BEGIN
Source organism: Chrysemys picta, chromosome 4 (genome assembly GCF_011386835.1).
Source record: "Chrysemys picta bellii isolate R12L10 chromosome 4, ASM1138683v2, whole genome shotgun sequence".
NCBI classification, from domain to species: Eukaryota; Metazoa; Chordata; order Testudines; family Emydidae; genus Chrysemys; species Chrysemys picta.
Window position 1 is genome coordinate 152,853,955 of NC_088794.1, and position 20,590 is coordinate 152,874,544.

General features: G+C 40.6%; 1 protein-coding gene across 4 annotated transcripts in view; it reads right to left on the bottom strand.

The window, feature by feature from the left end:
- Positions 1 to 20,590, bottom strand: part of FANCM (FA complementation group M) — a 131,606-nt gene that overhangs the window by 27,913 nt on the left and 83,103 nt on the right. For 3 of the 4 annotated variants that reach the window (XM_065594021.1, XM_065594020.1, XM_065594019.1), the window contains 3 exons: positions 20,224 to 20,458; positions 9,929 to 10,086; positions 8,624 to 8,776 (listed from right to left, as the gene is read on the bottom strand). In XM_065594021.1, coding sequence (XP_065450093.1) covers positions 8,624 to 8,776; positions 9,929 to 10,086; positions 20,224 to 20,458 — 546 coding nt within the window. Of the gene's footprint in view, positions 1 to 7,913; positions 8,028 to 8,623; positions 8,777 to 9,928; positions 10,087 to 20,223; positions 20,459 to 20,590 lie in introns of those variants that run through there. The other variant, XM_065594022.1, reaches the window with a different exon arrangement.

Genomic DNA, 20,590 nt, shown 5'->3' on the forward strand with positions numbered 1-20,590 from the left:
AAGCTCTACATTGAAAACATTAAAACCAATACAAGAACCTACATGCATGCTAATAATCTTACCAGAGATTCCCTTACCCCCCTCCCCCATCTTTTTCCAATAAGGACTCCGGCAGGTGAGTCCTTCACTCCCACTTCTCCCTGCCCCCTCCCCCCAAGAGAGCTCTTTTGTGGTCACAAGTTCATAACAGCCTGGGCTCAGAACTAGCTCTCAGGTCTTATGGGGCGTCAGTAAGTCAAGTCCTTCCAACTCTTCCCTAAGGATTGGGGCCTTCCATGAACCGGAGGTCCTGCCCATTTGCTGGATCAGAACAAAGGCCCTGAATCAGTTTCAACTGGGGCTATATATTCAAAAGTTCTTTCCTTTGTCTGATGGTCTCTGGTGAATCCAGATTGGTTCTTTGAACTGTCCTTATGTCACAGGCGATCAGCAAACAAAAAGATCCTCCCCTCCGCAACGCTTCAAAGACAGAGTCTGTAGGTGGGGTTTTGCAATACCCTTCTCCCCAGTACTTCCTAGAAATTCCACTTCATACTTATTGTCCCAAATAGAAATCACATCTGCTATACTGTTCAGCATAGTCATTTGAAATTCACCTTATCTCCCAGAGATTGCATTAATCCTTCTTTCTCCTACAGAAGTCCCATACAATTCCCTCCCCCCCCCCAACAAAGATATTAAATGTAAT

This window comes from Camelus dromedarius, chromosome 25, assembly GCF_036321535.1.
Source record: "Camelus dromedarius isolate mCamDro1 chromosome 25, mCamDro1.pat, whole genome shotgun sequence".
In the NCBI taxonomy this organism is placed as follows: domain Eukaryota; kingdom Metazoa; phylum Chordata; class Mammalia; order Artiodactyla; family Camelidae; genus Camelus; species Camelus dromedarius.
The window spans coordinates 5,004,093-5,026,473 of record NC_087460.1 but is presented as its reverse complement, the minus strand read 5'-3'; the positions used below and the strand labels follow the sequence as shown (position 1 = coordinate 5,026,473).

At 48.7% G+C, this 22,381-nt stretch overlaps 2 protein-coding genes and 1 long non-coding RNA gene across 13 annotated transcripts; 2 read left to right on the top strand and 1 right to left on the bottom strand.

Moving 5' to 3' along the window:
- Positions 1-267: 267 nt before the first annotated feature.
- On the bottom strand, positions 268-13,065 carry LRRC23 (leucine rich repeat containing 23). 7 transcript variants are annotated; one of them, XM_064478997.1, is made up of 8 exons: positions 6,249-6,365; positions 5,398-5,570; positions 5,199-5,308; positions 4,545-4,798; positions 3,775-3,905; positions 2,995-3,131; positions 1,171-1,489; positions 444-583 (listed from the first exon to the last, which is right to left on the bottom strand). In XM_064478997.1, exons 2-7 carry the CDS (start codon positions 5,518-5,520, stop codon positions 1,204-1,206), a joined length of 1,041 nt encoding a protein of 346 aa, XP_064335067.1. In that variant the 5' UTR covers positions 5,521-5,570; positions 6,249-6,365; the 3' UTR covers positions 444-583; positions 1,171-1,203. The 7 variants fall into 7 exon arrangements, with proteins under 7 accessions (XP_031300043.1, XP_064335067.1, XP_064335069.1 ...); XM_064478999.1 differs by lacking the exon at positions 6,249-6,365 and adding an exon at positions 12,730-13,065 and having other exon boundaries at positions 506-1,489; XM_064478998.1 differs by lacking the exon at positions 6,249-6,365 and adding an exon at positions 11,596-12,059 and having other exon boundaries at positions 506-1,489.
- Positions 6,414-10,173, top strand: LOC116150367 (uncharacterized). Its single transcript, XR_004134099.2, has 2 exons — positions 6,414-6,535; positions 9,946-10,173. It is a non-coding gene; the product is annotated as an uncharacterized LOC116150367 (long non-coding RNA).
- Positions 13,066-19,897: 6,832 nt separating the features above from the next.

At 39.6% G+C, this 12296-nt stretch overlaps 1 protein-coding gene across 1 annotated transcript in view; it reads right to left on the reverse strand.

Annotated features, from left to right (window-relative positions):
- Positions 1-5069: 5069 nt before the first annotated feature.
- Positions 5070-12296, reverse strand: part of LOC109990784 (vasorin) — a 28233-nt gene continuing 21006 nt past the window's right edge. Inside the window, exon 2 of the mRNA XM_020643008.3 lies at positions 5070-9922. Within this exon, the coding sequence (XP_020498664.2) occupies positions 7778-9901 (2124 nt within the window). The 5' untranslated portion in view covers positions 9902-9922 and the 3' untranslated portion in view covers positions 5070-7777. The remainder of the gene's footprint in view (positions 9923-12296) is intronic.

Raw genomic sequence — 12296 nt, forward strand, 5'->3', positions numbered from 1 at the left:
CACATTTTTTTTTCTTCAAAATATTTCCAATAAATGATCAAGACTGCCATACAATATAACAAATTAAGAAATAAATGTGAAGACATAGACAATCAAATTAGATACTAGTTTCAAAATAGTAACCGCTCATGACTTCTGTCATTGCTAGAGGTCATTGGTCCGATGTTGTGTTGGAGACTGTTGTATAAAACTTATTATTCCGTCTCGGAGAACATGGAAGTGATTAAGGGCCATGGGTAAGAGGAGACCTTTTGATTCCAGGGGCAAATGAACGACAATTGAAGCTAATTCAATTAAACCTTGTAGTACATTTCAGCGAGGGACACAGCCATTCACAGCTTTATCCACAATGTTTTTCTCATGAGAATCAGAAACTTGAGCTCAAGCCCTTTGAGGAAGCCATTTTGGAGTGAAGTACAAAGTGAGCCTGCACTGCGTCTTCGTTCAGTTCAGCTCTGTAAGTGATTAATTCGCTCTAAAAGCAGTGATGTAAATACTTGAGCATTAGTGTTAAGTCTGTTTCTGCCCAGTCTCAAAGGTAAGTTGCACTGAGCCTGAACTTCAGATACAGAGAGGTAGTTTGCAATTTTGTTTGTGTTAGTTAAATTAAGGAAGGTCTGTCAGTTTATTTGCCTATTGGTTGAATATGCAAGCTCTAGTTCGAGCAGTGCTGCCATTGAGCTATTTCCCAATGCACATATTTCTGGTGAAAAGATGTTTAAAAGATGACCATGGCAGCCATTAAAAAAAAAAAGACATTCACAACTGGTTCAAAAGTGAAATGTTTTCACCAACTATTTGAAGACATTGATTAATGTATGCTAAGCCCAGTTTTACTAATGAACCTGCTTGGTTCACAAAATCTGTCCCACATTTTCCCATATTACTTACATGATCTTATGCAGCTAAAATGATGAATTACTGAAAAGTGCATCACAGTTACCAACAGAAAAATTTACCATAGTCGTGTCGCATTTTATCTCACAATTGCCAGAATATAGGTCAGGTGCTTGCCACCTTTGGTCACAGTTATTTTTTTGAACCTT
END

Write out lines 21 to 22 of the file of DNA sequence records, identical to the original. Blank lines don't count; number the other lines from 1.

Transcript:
Annotated features, from left to right (window-relative positions):
- Positions 1-5069: 5069 nt before the first annotated feature.